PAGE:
Port Coquitlam will not be forgetting its hometown hero anytime soon.
Terry Fox is bigger than life in this suburban city.
He’s buried at the Port Coquitlam cemetery, a school is named after him and a statue of the famous one-legged runner was recently installed at the busy Hyde Creek Recreation Centre.
But now the city is planning another statue to commemorate Terry Fox.
In what has been a carefully guarded secret while the city's new Port Coquitlam Community Centre was being built, city councillors have finally revealed plans to honour the Canadian icon.
The city has confirmed it is commissioning a statue, and it will be established at the city’s brand new gathering space that, on Saturday, Oct. 2, was named Terry Fox Home Town Square to huge fanfare from assembled crowds.
HERE IS HOW TERRY FOX WILL BE HONOURED IN PORT COQUITLAM
The honour took place at grand opening festivities for the new $132 million Port Coquitlam Community Centre (PCCC), located at 2150 Wilson Ave., Port Coquitlam.
And on Kelly Avenue, located just below plaza, is a map depicting major stops on Fox’s Marathon of Hope.
The city wants to ensure people remember Terry Fox’s legacy with his Marathon of Hope which has spurred generations to raise more than $800 million in support of cancer research.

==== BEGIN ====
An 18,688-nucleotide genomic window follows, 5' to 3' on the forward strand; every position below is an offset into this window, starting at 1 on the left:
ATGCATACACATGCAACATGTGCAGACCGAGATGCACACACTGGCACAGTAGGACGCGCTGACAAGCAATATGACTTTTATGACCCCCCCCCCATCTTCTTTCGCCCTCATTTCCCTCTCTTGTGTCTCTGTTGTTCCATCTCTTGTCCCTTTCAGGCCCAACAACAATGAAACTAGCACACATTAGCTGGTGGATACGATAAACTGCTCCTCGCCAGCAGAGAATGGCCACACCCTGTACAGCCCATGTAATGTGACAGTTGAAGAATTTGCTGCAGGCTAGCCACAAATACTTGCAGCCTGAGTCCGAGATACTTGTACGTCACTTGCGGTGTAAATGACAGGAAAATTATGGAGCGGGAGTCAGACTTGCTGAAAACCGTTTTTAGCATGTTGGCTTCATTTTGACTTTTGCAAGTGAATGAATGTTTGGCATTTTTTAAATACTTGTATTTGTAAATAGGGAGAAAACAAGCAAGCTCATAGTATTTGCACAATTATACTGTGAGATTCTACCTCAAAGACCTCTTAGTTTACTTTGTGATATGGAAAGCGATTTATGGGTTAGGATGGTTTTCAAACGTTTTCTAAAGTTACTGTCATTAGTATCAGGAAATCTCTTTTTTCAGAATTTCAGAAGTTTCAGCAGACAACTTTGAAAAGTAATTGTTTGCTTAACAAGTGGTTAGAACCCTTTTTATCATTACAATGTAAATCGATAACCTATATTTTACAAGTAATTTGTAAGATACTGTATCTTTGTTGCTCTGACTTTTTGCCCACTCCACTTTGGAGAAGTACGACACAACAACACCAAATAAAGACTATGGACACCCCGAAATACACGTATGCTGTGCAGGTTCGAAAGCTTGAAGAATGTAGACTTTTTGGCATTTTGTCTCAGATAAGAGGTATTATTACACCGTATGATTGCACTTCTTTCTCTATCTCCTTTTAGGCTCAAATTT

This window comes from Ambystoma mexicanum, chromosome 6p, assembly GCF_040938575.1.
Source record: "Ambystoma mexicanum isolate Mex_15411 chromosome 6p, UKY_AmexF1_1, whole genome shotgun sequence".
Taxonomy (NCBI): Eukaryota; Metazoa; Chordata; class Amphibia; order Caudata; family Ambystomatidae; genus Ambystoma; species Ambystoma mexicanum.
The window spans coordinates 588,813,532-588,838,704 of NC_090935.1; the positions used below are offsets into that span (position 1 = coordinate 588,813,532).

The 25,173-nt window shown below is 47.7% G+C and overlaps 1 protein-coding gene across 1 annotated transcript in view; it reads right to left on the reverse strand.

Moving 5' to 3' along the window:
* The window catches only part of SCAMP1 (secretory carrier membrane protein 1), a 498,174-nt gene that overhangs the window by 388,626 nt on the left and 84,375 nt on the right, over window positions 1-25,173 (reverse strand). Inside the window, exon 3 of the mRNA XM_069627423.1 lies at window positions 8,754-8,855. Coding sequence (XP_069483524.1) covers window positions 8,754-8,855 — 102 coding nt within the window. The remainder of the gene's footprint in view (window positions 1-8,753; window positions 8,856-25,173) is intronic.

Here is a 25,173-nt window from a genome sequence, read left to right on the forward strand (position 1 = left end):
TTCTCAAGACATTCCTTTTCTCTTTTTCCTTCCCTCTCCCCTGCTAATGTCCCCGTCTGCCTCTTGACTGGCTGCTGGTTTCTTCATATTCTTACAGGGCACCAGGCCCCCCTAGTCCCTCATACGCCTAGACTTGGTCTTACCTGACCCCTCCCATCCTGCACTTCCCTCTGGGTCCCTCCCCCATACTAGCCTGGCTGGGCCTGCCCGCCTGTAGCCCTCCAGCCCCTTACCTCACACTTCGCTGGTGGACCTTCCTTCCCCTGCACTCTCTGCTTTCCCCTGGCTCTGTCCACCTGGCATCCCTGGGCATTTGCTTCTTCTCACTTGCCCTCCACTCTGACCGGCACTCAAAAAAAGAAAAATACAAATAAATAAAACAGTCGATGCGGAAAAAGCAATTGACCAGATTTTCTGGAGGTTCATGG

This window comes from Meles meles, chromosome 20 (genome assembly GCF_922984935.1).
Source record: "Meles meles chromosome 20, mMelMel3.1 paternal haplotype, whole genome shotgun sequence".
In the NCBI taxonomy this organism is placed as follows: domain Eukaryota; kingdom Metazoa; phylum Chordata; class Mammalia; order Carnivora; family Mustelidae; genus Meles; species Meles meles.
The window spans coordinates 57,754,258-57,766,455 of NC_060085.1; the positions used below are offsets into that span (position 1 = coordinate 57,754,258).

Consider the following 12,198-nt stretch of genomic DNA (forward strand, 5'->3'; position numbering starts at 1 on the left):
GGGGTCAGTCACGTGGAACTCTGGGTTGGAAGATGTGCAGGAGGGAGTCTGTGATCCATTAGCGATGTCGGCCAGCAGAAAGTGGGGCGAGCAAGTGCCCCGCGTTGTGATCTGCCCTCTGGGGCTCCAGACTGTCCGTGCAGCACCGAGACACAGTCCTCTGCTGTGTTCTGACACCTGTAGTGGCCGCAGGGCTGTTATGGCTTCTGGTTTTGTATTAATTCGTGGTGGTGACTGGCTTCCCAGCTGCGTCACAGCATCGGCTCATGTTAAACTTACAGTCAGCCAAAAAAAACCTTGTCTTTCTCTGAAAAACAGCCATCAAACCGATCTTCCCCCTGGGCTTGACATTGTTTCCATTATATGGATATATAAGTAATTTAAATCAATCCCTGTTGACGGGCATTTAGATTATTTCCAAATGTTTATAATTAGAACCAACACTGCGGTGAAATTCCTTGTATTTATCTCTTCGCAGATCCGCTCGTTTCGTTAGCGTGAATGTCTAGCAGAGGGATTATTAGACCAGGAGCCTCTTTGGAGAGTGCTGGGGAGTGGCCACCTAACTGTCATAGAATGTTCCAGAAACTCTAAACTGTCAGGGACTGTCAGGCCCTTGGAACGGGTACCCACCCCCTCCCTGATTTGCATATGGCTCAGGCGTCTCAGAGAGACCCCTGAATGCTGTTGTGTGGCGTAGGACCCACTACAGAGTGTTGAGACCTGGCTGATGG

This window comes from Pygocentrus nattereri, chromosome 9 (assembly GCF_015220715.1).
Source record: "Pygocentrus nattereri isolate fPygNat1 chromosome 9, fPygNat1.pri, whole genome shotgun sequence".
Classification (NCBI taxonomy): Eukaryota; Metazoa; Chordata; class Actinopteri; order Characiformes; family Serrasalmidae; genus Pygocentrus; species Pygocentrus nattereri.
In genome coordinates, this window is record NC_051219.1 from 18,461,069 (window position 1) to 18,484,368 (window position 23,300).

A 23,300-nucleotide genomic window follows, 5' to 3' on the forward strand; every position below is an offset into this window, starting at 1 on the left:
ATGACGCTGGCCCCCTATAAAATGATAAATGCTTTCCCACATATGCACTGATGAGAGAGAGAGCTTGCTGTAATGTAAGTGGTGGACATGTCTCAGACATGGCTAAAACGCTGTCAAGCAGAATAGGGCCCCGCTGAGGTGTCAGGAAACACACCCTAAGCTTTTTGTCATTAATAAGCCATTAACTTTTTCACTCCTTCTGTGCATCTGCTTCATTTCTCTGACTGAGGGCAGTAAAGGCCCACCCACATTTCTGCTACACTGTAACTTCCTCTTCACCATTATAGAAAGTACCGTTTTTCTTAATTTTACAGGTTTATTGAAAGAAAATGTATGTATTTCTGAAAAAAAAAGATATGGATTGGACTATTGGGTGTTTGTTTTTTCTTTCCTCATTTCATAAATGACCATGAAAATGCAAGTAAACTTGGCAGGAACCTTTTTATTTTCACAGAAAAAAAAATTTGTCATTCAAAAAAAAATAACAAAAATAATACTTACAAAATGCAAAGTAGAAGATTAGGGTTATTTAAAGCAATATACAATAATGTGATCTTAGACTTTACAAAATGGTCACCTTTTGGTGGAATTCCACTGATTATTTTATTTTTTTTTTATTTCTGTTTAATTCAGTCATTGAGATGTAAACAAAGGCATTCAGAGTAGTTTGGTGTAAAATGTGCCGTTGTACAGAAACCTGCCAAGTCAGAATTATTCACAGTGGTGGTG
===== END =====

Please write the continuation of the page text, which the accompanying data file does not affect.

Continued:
“We will be working closely with the Fox family to produce a statue that is a fitting tribute to our hometown hero, that inspires future generations and that all of us can be proud of. Together with the display of Terry Fox artifacts and memorabilia inside of the community centre,” Mayor Brad West confirmed in an email to the Tri-City News.
The artwork embedded into Kelly Avenue is called the Terry Fox Marathon of Hope, and it’s a map of Eastern and Central Canada showing the route of the Marathon of Hope with round markers indicating important milestones of Fox’s journey.
There is also a QR code that you can scan to read Fox’s personal journal entries written on his journey through the Atlantic provinces, Quebec and Ontario towards home.
During last Saturday’s grand opening, thousands of people turned out to listen to live performances, chow on food truck fare, drink cold beverages and play basketball and pickleball on the large sports court. There was also hockey, swimming and public skating with proof of vaccination upon entry to indoor facilities.